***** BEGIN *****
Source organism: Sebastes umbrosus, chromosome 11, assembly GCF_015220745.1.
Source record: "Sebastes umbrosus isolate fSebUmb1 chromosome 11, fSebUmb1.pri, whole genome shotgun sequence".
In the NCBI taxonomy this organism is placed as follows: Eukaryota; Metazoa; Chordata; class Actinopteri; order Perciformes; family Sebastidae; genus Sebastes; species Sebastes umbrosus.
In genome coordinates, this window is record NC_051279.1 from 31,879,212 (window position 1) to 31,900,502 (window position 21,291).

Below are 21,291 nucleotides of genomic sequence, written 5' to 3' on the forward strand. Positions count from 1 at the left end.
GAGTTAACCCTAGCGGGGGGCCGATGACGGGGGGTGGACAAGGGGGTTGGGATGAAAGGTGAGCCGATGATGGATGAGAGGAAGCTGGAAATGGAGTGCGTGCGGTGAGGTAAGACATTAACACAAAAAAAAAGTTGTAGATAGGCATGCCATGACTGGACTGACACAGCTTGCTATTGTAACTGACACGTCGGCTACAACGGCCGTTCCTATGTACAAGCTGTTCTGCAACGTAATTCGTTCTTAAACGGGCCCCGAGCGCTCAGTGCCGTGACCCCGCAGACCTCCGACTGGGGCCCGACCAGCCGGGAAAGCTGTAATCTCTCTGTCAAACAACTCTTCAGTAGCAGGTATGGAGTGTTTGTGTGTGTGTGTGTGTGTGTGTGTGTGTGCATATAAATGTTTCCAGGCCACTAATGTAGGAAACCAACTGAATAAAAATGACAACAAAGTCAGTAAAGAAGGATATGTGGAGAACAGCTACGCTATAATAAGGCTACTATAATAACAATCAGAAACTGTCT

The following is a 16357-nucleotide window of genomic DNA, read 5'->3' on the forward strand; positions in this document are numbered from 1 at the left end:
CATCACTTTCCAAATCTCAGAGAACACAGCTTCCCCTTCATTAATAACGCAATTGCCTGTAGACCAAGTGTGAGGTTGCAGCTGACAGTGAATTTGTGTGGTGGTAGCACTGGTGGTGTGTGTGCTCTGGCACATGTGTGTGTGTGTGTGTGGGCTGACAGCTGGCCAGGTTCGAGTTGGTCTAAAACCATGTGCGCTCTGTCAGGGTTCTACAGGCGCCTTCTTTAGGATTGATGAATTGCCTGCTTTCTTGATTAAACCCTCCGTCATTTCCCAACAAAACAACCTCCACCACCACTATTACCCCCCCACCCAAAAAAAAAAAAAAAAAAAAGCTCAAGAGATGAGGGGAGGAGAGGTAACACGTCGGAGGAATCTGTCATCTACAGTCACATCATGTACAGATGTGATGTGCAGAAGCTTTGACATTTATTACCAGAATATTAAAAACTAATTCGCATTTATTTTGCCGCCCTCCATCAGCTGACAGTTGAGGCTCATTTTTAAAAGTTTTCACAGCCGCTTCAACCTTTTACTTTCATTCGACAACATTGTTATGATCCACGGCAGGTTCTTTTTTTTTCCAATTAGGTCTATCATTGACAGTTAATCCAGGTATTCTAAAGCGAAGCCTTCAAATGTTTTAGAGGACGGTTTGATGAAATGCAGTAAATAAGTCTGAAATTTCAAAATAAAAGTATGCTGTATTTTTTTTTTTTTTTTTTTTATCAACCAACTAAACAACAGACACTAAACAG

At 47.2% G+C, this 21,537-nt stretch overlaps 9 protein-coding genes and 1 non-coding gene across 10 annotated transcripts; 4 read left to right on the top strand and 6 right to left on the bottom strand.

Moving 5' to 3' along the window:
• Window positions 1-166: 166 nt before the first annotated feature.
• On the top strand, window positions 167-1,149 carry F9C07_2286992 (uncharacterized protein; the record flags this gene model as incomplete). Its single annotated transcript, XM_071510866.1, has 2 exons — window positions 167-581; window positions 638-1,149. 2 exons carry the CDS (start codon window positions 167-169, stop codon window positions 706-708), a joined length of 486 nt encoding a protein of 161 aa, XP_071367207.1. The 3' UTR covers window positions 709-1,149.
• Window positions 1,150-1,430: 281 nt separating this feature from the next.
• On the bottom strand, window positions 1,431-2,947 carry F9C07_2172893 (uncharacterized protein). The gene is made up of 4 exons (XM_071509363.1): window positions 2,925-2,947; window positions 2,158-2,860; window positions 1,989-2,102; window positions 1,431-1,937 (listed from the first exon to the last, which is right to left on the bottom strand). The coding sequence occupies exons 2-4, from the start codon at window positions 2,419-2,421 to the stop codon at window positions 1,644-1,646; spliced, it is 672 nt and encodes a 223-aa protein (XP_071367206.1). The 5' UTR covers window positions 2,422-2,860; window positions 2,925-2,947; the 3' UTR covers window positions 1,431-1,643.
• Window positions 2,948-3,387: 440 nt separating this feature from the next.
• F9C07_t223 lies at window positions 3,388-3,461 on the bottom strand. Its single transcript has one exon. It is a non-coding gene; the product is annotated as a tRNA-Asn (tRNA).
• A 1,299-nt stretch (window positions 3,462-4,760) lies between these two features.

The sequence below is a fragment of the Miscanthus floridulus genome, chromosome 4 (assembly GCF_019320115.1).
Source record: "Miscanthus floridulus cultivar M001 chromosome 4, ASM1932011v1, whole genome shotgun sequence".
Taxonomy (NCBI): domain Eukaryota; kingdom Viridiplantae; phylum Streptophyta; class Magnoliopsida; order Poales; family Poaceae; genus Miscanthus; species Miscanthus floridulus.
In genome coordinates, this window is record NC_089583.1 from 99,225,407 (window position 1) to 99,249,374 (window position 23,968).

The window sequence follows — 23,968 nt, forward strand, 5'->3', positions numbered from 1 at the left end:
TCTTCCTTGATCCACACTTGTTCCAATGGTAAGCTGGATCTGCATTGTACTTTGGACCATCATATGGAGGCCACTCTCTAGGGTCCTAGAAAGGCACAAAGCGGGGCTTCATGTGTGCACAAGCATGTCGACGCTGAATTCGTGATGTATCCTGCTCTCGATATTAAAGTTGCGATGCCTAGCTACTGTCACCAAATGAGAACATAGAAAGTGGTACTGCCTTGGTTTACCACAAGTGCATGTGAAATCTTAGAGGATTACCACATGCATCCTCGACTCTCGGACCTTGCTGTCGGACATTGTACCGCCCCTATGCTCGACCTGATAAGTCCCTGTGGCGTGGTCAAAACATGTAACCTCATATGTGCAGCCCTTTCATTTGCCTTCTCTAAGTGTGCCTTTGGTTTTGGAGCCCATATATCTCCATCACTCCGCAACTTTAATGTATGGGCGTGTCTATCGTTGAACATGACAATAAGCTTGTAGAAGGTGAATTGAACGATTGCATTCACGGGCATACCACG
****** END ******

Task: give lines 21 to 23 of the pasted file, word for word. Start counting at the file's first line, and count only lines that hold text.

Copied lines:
In genome coordinates, this window is record NC_089583.1 from 99,225,407 (window position 1) to 99,249,374 (window position 23,968).

The window sequence follows — 23,968 nt, forward strand, 5'->3', positions numbered from 1 at the left end:
TCTTCCTTGATCCACACTTGTTCCAATGGTAAGCTGGATCTGCATTGTACTTTGGACCATCATATGGAGGCCACTCTCTAGGGTCCTAGAAAGGCACAAAGCGGGGCTTCATGTGTGCACAAGCATGTCGACGCTGAATTCGTGATGTATCCTGCTCTCGATATTAAAGTTGCGATGCCTAGCTACTGTCACCAAATGAGAACATAGAAAGTGGTACTGCCTTGGTTTACCACAAGTGCATGTGAAATCTTAGAGGATTACCACATGCATCCTCGACTCTCGGACCTTGCTGTCGGACATTGTACCGCCCCTATGCTCGACCTGATAAGTCCCTGTGGCGTGGTCAAAACATGTAACCTCATATGTGCAGCCCTTTCATTTGCCTTCTCTAAGTGTGCCTTTGGTTTTGGAGCCCATATATCTCCATCACTCCGCAACTTTAATGTATGGGCGTGTCTATCGTTGAACATGACAATAAGCTTGTAGAAGGTGAATTGAACGATTGCATTCACGGGCATACCACG